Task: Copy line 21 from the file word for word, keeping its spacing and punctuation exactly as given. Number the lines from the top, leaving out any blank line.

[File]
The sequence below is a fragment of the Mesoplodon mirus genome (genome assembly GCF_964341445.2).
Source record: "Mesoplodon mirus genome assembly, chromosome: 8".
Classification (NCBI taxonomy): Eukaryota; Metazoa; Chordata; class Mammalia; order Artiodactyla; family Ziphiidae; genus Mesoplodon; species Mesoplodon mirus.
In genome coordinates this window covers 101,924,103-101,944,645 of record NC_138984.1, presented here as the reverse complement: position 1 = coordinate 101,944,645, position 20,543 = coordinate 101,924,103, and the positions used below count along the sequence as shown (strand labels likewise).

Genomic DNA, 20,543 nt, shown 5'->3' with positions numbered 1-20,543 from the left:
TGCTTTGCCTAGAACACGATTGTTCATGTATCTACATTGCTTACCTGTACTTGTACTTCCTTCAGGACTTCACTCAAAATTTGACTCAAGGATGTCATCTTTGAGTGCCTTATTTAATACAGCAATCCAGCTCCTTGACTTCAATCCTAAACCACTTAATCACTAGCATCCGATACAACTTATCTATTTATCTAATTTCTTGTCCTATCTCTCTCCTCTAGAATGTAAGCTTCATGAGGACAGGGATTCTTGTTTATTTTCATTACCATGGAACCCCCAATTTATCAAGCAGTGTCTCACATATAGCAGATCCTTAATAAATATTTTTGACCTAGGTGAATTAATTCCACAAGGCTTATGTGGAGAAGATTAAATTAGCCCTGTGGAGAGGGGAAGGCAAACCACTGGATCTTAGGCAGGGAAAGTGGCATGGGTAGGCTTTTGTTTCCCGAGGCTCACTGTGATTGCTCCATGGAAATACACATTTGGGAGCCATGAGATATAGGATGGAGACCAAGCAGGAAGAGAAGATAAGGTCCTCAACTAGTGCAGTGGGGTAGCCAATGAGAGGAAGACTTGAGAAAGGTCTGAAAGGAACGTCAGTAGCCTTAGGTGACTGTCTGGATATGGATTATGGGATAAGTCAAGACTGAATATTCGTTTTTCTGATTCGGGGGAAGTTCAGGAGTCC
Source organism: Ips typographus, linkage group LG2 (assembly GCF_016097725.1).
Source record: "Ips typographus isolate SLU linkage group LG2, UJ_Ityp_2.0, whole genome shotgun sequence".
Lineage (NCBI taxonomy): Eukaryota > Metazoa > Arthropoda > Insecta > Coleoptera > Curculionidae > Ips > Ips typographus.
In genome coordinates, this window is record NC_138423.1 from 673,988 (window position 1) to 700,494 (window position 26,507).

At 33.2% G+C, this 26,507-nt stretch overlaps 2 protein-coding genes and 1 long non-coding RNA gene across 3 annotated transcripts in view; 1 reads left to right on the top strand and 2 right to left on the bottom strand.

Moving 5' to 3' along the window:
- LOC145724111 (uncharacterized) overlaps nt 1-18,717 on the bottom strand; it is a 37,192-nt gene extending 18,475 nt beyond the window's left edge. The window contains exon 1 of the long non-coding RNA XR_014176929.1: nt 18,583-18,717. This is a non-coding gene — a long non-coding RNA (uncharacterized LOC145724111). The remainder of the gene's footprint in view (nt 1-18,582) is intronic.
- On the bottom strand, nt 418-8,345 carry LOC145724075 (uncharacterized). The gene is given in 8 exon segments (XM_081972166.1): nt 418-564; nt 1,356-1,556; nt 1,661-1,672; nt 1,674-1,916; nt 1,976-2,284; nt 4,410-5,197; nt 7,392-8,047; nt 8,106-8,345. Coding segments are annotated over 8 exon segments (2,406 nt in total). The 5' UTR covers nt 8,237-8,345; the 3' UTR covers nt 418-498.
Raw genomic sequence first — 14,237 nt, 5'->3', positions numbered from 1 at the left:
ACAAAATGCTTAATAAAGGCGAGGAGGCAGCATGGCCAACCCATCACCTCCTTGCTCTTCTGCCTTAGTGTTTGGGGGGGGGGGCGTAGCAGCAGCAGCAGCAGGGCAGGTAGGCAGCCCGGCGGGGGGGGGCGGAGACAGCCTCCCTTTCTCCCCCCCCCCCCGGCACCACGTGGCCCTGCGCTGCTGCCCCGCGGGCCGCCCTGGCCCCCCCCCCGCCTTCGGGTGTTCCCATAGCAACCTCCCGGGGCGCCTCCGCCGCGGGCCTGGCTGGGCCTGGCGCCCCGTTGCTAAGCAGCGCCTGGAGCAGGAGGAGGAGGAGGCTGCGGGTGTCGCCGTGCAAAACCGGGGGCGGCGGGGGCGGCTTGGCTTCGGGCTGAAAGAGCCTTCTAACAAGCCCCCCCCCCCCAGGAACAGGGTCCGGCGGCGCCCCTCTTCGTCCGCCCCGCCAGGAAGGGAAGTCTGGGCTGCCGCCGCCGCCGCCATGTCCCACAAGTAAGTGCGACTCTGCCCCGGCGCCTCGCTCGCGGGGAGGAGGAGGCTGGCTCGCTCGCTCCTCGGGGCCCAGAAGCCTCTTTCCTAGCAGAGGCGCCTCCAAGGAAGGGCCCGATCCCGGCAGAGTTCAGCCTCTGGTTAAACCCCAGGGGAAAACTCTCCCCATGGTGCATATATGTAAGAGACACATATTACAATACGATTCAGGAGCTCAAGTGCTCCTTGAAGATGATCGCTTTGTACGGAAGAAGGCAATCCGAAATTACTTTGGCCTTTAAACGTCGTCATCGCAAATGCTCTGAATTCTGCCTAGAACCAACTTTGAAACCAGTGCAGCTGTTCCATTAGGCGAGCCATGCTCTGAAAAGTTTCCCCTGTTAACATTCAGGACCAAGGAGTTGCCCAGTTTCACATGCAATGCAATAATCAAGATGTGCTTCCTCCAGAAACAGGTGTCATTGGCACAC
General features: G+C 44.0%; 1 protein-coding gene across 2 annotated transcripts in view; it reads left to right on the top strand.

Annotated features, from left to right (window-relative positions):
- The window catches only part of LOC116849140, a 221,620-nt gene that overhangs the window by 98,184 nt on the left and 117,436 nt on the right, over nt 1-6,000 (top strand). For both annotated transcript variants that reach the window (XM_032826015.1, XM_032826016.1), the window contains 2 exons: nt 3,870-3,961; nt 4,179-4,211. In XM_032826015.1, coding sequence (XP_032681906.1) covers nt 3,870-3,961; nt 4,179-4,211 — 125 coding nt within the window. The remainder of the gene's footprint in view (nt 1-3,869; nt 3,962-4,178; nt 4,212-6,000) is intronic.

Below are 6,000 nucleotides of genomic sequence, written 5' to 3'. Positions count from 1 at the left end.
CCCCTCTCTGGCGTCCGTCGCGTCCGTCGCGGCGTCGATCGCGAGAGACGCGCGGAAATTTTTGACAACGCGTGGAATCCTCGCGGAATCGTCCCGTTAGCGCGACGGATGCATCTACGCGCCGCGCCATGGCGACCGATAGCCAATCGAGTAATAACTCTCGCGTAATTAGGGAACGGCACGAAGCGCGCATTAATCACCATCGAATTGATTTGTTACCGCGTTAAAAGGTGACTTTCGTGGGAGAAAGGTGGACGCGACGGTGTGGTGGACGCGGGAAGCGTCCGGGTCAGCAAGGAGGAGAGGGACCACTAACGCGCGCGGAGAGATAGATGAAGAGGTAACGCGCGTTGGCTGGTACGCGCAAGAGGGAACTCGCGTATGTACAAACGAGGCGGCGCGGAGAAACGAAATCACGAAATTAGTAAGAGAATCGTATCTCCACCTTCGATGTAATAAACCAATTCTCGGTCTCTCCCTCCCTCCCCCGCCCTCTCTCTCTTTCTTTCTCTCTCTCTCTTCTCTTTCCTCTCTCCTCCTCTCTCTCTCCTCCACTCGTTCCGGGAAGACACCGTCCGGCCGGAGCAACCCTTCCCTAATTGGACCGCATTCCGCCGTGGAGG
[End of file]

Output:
CCCCTCTCTGGCGTCCGTCGCGTCCGTCGCGGCGTCGATCGCGAGAGACGCGCGGAAATTTTTGACAACGCGTGGAATCCTCGCGGAATCGTCCCGTTAGCGCGACGGATGCATCTACGCGCCGCGCCATGGCGACCGATAGCCAATCGAGTAATAACTCTCGCGTAATTAGGGAACGGCACGAAGCGCGCATTAATCACCATCGAATTGATTTGTTACCGCGTTAAAAGGTGACTTTCGTGGGAGAAAGGTGGACGCGACGGTGTGGTGGACGCGGGAAGCGTCCGGGTCAGCAAGGAGGAGAGGGACCACTAACGCGCGCGGAGAGATAGATGAAGAGGTAACGCGCGTTGGCTGGTACGCGCAAGAGGGAACTCGCGTATGTACAAACGAGGCGGCGCGGAGAAACGAAATCACGAAATTAGTAAGAGAATCGTATCTCCACCTTCGATGTAATAAACCAATTCTCGGTCTCTCCCTCCCTCCCCCGCCCTCTCTCTCTTTCTTTCTCTCTCTCTCTTCTCTTTCCTCTCTCCTCCTCTCTCTCTCCTCCACTCGTTCCGGGAAGACACCGTCCGGCCGGAGCAACCCTTCCCTAATTGGACCGCATTCCGCCGTGGAGG